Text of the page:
Inter-American Dialogue president Michael Shifter

An expert on South America, Shifter reflects on the legacy of Venezuelan President Hugo Chàvez and speculates on what may be next for the oil-rich country.

Michael Shifter is president of the Inter-American Dialogue, a Washington, DC-based policy forum on Western Hemisphere affairs, and adjunct professor of Latin American politics at Georgetown University's School of Foreign Service. He previously directed the Latin American and Caribbean program at the National Endowment for Democracy and served as a representative at the Inter-American Foundation for Brazil program. A member of the Council on Foreign Relations, Shifter's articles on U.S.-Latin American relations have appeared in several major U.S. and Latin American publications, and he's frequently testified before Congress.


Tavis: Venezuelan President Hugo Chavez was called both a hero and a tyrant. He used the enormous profits from his country’s vast oil reserves to better the lives of Venezuela’s poor citizens, but he also infuriated many in this country when he ridiculed President George W. Bush in a now infamous speech at the U.N. and staunchly stood by Fidel Castro and Iranian President Mahmoud Ahmadinejad.

I have some history with President Chavez. I met him first in Venezuela and then once again in New York City right after that speech at the U.N. where he denounced President George W. Bush as “the devil” – his words. During our conversation back then in 2006, Chavez insisted that, despite his choice of words, he wasn’t anti-American, prompting me to then ask him what he was against, and here’s what he said.

If then, Mr. President, you are not anti-American as some want to label you, if you are not anti-American, then what are you anti? If you’re not anti the American people, what are you anti?

Hugo Chavez: Anti-imperialist. I’m against any pretension of (inaudible) in the world. I’m against the capitalists in your liberal model that the U.S. elite wants to impose on the world based on weapons and bombs.

Joining me now from Washington to discuss this most polarizing figure is Georgetown professor Michael Shifter. He’s also the president of the Inter-American Dialog, a Washington-based policy forum on western hemisphere issues. Professor Shifter, good to have you on this program. Thanks for your time.

Michael Shifter: Thank you very much. A pleasure.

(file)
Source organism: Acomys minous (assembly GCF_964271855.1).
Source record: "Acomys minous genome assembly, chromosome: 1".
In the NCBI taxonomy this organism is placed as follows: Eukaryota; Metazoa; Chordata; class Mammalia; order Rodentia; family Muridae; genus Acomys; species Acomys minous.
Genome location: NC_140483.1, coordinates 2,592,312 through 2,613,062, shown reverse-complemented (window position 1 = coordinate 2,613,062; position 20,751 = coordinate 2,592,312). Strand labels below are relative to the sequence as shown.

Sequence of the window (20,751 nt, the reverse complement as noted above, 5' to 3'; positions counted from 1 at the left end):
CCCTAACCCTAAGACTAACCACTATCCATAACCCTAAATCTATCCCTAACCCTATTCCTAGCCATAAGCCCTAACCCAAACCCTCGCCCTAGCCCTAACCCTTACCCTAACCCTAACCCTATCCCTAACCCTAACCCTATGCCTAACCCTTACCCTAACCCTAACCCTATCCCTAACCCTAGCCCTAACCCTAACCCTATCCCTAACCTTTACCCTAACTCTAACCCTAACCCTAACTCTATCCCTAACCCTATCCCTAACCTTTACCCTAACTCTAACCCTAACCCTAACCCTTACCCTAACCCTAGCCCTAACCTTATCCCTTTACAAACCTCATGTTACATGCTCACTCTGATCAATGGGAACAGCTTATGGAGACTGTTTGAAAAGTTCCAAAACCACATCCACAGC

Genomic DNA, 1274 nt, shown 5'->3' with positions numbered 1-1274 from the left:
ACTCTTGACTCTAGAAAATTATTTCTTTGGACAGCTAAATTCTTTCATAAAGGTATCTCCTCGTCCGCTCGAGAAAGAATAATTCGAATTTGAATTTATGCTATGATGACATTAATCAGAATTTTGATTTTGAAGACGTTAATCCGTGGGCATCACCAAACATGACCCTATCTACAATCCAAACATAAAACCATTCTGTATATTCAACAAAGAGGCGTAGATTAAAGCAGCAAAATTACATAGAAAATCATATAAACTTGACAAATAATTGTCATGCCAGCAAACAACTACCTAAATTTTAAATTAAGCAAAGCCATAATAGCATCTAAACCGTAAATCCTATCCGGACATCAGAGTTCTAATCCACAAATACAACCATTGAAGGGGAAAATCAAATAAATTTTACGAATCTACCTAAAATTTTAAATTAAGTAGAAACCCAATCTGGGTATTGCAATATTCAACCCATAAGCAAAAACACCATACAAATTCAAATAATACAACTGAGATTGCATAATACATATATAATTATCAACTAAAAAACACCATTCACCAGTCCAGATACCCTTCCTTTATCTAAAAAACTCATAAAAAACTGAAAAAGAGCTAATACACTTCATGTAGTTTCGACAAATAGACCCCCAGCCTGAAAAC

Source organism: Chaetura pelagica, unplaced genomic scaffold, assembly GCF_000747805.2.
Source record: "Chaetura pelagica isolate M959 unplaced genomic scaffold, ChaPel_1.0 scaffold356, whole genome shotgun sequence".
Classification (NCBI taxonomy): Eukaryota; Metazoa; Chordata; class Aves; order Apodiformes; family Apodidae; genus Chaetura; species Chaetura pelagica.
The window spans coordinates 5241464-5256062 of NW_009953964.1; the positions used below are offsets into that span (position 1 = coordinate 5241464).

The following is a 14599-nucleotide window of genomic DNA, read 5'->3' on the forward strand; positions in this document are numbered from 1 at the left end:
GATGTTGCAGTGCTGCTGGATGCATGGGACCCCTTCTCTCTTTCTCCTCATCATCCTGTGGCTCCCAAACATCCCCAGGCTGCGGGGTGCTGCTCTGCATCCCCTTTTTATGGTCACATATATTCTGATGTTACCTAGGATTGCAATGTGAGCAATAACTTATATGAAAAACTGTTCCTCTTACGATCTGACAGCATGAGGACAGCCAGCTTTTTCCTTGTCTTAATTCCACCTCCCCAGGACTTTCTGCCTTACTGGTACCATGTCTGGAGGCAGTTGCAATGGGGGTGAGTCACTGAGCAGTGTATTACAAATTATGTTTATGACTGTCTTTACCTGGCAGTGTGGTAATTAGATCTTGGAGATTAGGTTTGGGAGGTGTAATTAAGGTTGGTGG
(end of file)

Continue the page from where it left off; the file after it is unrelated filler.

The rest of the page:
Tavis: This is an impossible question. I will ask it anyway, given that history is now starting to regard Hugo Chavez’s legacy. What’s your sense of where this historic journey will take us with regard to how he will be remembered and recalled?

Shifter: I think he’ll be remembered as somebody who had enormous promise, great charisma, a lot of money and ability to connect with Venezuelans and politically a real shrewd character, almost a genius. But because he had such a great appetite for power and concentrated all the power in his own hands and made all the decisions in Venezuela for 14 years, he ended up with a system that didn’t work very well and didn’t deliver results.

So I think really the bottom line is that this was a lost opportunity. There was great promise when he came in, but we see the problems today in Venezuela in terms of economics, the crime situation, highest inflation, debt, deficit, food shortages, deteriorating infrastructure. So Venezuela really could have been something different and he could have made it, but he squandered the opportunity.

Tavis: With all due respect, when you started running that list of all of the dysfunction, I thought you were talking about the United States of America. There literally was nothing on that list that you just ran that does not apply to our country, including budget problems and crumbling infrastructure, etc.

So my point here clearly is that every country has its own problems, but the numbers are clear that Chavez, whatever we think of him, was committed to trying to elevate the plight of the poor in his country, yes?

Shifter: I think there’s no question about it. He deserves a lot of credit and I think that’s his greatest contribution. He put his finger on legitimate grievance that Venezuelans and Latin Americans had about social injustice and social inequality and he’ll be remembered for that. The question is whether he was able to create an appealing alternative.

There’s nobody in Latin America, even in countries that were aligned with Venezuela, that looked to Venezuela after 14 years and said this is really an attractive model, this is an attractive system and want to be like Venezuela. And here was a country when oil was less than $10 a barrel when Chavez came in in 1999 when over well of $100 a barrel. He had all the resources in the world. People loved him and yet he really couldn’t deliver. So it really is what Venezuela could have become. It could have gone to a very, very different level.